Bob Mosher is one of Microsoft’s evangelists – fun guy, full of bright ideas, which he loves to share. We used Net Meeting to get his talk up and running at the Moving Learning conference. This is perhaps the best conference I've been to when it comes to moving the debate about formal/informal learning forward. As Chair, Bob's talk was a challenge, as the link went down mid-presentation.
80% of what we learn is NOT through courses and , according to Kim Cameron of the University of Michigan, we remember:
Given this data, why rely on fixed, largely classroom based, up-front courses? He recommends Microsoft's new GEAR blend.
G - Gather
E - Expand
A - Apply
R - Receive
Gather people physically or virtually to explain the new approach and what we all want to achieve. Expand their knowledge through resources and content. Apply this knowledge in the workplace in real projects. Receive feedback on performance. This bridging knowledge into the workplace using a blend.
How reliable are these figures from the University of Michigan? Do you trust them? I only ask because I know you used to enjoy debunking these sorts of statistics when you wrote for Epic.
There was a classic, but always unverified slide, used by trainers that said 10% of what we read, 20% of what we hear, 30% of what we see etc. This was bogus.
This table was lfted from Charles Jenning's talk. I haven't checked the source.
One study I always liked was Bloom (1984)The 2-sigma problem, Educational researcher , 13 (6) 4-16. This was the first of many studies that showed massive rises in attainment when teaching and learning move away from the classroom. The study showed that the classroom was the LEAST effective method of learning by a mile. It's a pity that this study is ignored while his primitive 3-dimensional Cognitive/Psychomotor and Affective schema is remembered.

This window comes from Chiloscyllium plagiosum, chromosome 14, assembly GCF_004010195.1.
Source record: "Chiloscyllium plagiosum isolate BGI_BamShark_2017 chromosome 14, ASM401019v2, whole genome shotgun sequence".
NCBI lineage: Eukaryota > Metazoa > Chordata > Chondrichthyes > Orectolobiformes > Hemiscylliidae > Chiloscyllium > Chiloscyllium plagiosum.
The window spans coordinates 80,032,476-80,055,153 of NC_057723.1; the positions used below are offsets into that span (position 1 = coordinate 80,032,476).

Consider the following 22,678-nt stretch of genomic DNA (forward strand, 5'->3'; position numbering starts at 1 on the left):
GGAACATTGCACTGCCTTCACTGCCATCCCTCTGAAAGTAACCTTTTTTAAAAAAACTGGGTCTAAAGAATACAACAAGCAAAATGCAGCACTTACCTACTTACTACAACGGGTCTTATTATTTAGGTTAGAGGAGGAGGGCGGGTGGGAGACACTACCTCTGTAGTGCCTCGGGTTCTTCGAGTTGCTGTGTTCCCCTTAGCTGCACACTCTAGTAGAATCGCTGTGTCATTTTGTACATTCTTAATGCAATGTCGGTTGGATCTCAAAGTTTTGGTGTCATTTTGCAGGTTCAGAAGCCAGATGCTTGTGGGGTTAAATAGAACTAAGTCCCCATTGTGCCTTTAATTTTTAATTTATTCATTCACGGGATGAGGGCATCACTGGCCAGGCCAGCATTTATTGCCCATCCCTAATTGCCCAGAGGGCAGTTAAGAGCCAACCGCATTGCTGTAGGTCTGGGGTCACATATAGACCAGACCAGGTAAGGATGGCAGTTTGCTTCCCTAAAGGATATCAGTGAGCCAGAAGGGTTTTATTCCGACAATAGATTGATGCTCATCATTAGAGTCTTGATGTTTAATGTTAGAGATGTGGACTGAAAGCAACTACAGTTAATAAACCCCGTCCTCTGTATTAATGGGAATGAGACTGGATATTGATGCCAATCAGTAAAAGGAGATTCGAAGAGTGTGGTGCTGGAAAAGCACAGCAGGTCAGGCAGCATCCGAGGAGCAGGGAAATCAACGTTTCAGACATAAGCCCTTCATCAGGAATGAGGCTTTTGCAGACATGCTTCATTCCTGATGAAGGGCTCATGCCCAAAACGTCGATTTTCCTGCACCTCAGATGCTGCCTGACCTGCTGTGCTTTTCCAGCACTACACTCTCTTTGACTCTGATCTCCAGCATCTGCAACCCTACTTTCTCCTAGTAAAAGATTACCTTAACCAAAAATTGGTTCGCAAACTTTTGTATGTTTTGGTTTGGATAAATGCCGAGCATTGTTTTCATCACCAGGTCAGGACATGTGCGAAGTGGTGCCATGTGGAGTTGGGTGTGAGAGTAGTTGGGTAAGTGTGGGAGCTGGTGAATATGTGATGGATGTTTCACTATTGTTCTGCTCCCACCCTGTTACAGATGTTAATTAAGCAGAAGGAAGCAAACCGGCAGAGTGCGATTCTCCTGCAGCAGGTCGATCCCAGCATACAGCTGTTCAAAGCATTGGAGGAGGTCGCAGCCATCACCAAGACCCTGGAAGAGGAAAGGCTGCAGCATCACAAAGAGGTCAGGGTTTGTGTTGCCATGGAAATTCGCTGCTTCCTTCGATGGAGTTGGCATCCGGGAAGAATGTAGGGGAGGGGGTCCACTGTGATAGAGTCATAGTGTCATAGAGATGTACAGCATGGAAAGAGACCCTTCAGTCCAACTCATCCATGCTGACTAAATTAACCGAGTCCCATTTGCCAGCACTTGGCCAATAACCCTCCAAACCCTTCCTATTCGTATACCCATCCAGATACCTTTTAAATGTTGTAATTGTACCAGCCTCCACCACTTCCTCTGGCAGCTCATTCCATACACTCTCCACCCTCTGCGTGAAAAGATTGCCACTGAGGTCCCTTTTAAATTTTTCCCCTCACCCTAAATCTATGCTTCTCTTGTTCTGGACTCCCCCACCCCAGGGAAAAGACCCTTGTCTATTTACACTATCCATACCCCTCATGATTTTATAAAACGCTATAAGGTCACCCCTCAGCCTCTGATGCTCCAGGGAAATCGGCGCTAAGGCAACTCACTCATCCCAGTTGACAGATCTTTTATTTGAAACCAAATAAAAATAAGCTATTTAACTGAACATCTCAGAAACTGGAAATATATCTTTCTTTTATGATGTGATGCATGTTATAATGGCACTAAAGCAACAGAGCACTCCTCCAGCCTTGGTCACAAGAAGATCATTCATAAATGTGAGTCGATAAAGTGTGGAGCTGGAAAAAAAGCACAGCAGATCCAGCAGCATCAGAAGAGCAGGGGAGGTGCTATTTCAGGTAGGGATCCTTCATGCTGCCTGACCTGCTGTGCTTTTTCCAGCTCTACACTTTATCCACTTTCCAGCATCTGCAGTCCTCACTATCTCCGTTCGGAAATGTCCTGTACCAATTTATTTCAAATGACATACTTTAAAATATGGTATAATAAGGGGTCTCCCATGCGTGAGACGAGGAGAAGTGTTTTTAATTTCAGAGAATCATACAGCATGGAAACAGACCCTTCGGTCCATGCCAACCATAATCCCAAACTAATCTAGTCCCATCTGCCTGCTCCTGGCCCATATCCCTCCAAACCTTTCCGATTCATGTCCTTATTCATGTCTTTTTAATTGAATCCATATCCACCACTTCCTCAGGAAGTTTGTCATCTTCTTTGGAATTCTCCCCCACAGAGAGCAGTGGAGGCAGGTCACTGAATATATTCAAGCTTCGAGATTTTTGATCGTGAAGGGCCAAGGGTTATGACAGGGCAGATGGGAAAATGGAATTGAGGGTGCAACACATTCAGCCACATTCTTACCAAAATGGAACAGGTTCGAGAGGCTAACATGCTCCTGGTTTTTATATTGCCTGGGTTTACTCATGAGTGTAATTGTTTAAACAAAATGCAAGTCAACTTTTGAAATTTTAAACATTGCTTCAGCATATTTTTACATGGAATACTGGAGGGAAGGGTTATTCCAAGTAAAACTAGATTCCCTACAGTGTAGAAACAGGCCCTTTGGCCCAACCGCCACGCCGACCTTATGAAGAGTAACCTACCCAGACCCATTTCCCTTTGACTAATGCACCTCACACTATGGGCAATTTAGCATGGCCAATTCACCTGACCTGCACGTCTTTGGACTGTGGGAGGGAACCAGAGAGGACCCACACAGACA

My reaction was the same as Clive's. This set of Michigan figures looks suspiciously like the bogus data long touted by trainers everywhere. I too like the 2-sigma data from the Bloom study. Sam Adkins regularly uses this chart which represents products and research which support Bloom's 2-sigma data. I'm a bit more confident following data that has been supported or confirmed by 320 studies.
I must say that I'm a bit disappointed in GEAR. Why doesn't the GATHER stage include the gathering of resources, materials, and appropriate presentation devices.
In our new collaborative world, how can EXPAND not include interaction with each other?
There is no place specified for practice. I'd suggest that practice would be a first stage of APPLY.
Would you happen to have a link or document regarding Microsoft's GEAR blend?
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